Poets&Quants Top Business Schools

Northern Illinois University College of Business


Contact our general manager with any questions. Profile updated: November 30, 2017.

Contact Information

740 Garden Rd
DeKalb, IL 60115
Admissions Office:

Total Cost In-State: $56,236*

Total Cost Out-of-State: $94,554*

Average Debt: $29,412.00

Internship Rate: 63%

Graduates With Jobs 90 Days After Graduation: 68%

Total Average Compensation (Including Bonus): $51,369

International: 2%

Minority: 45%

First generation college students: 56%

When do students declare their majors: Freshman Year

Acceptance Rate: 54%

Average SAT: 1,110

Average ACT: 22

HS Class Top Ten: 13%**

*The total cost of the degree over four years for the most recent graduating class inclusive of school fees, room, board, or living expenses.

** HS Class Top Ten is the percent of the student population that graduated high school in the top ten percent of their class.

*** Please note that these statics are provided for the business school major only whenever possible. If a school does not track these statistics separately, then the university-wide statistics are provided.

The Northern Illinois University (NIU) College of Business has a three-pronged approach to helping their students become attractive to employers. Highlighting the approach is the school’s BELIEF program, which integrates ethics into the rigorous business curriculum. BELIEF, started in 2006, stands for Building Ethical Leaders using an Integrated Ethics Framework. It is designed to show students that every decision they make has an ethical component—whether in the topic of accounting practices, marketing claims, or the enforcement of human resource policies. The school regularly invites guest speakers such as Joan Dubinsky, retired director of ethics for the United Nations, to talk about their experiences and offer advice. In every case, and throughout their time at NIU, students are asked to bear in mind: “What would your mother think?”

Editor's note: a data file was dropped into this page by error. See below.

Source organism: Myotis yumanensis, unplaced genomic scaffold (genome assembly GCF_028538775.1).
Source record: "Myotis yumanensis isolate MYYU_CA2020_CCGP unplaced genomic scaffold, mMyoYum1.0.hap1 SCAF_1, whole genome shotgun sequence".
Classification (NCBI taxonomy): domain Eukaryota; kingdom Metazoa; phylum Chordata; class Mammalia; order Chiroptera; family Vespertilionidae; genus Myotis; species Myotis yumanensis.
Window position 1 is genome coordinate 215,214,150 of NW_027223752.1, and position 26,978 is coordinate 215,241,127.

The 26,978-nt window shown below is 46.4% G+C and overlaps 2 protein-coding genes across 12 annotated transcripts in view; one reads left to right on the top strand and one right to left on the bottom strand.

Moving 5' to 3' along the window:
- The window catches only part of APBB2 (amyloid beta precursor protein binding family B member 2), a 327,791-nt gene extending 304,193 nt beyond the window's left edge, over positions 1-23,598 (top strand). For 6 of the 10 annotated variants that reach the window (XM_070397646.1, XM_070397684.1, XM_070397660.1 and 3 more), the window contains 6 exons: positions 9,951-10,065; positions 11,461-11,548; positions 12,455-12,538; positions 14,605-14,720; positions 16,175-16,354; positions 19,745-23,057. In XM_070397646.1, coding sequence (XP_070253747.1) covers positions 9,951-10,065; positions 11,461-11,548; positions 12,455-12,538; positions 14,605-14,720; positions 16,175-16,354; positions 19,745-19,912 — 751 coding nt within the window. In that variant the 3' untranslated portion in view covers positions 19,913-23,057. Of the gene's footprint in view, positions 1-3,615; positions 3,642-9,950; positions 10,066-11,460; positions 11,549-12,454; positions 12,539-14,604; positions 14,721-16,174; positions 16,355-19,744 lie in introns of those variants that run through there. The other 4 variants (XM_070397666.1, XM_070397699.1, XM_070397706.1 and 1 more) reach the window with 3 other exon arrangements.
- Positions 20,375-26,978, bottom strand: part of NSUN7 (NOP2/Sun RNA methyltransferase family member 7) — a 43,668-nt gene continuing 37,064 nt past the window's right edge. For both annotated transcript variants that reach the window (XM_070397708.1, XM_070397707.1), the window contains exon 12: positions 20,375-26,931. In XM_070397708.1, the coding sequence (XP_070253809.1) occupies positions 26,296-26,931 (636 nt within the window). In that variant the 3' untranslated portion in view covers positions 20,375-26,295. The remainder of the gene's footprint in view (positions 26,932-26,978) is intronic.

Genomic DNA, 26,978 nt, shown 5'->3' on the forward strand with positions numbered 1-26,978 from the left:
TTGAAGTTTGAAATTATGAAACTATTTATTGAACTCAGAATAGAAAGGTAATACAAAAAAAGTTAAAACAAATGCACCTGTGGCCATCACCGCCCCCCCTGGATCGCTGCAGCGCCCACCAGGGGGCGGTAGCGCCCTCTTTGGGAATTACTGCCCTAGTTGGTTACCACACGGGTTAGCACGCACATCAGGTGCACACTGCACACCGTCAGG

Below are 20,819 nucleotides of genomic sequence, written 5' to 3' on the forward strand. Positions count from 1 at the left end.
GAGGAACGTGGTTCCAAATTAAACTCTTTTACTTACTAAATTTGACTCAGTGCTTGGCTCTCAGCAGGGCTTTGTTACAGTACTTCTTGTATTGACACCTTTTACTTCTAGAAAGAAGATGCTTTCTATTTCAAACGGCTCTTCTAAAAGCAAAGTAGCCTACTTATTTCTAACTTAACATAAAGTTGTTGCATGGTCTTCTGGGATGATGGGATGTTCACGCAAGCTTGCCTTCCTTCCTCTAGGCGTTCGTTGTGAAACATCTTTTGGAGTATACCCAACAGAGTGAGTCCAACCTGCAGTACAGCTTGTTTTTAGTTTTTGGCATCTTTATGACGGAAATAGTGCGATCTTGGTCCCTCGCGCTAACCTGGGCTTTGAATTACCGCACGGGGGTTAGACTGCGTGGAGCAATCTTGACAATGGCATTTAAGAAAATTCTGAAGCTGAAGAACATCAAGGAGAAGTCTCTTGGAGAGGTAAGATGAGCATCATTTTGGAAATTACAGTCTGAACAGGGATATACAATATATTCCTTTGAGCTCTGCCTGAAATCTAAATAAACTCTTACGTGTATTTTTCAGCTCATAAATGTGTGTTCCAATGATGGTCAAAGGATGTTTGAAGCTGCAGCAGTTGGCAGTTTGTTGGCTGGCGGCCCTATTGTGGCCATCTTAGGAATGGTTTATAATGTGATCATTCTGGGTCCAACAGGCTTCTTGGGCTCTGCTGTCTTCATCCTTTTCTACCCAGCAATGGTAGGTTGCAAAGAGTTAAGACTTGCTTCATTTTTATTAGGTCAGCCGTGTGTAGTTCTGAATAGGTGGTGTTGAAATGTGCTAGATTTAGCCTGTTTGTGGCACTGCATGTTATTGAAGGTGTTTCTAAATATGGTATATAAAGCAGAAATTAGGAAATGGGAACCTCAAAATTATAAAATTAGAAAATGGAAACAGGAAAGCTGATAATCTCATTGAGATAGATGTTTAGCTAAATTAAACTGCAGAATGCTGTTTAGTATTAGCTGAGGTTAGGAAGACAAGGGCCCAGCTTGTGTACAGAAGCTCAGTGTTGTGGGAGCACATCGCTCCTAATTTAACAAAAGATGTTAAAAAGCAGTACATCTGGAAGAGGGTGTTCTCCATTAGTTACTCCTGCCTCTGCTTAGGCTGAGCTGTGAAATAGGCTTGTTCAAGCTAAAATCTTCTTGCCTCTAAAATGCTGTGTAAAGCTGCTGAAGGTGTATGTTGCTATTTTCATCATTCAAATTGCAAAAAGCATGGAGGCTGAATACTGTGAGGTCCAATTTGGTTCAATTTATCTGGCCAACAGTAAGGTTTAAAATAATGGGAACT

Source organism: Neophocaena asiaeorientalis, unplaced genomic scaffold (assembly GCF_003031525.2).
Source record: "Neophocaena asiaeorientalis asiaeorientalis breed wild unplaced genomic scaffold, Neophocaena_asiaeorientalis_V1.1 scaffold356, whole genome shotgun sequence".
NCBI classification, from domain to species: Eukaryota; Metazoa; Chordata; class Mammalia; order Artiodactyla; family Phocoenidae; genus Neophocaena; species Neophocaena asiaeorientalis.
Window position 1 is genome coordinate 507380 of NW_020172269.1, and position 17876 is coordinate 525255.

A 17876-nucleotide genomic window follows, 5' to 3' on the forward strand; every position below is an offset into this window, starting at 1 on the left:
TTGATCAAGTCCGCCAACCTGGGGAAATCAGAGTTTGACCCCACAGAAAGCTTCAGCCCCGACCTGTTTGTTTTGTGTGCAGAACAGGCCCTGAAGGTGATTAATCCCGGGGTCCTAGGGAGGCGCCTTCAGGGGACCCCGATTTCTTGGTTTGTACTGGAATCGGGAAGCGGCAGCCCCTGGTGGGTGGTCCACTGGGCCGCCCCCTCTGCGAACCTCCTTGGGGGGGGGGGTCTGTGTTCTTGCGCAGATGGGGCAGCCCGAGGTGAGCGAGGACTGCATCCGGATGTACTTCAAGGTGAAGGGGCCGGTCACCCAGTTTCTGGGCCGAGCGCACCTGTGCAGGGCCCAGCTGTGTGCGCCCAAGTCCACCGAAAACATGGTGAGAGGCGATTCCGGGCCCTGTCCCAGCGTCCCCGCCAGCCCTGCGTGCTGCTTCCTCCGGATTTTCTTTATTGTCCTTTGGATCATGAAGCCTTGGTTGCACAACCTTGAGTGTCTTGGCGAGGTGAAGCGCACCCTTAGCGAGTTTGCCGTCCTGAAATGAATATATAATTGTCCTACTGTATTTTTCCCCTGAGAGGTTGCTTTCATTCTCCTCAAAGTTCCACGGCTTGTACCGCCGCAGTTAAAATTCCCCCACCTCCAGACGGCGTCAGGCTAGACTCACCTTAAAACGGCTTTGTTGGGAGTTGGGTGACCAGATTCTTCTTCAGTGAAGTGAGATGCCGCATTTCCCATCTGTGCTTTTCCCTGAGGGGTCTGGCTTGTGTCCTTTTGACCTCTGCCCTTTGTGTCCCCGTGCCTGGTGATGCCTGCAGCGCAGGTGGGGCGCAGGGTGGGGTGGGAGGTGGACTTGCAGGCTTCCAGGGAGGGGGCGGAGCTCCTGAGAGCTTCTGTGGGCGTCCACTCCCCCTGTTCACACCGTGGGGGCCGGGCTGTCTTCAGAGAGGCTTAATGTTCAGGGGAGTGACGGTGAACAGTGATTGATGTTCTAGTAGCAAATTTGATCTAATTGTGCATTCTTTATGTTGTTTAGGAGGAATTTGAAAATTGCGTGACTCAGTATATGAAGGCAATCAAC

The BELIEF program has been called a “model program” by the Association to Advance Collegiate Schools of Business (AACSB) and has a long list of regional and national corporate sponsors such as KPMG and Microsoft who off financial support and real-world applications of ethics. And according to the school, while other institutes may find it difficult to add a class on ethics to their core curriculum, NIU has decided to make ethics central to all it teaches.

The College of Business was established in 1961 and is AACSB accredited. It offers students six undergraduate programs to choose from—accounting, marketing, finance, management, business administration, and Operations & Information Management. In fall 2017, the school received over 3,000 application from students wanting to join their four-year undergraduate program. Only 1,789 were admitted. The school estimates the total four-year cost of tuition and university fees to be $54,398 and that students in the class of 2017 probably incur additional expenses for room, board, transportation, and school supplies amounting to another $59,354, again, over four years.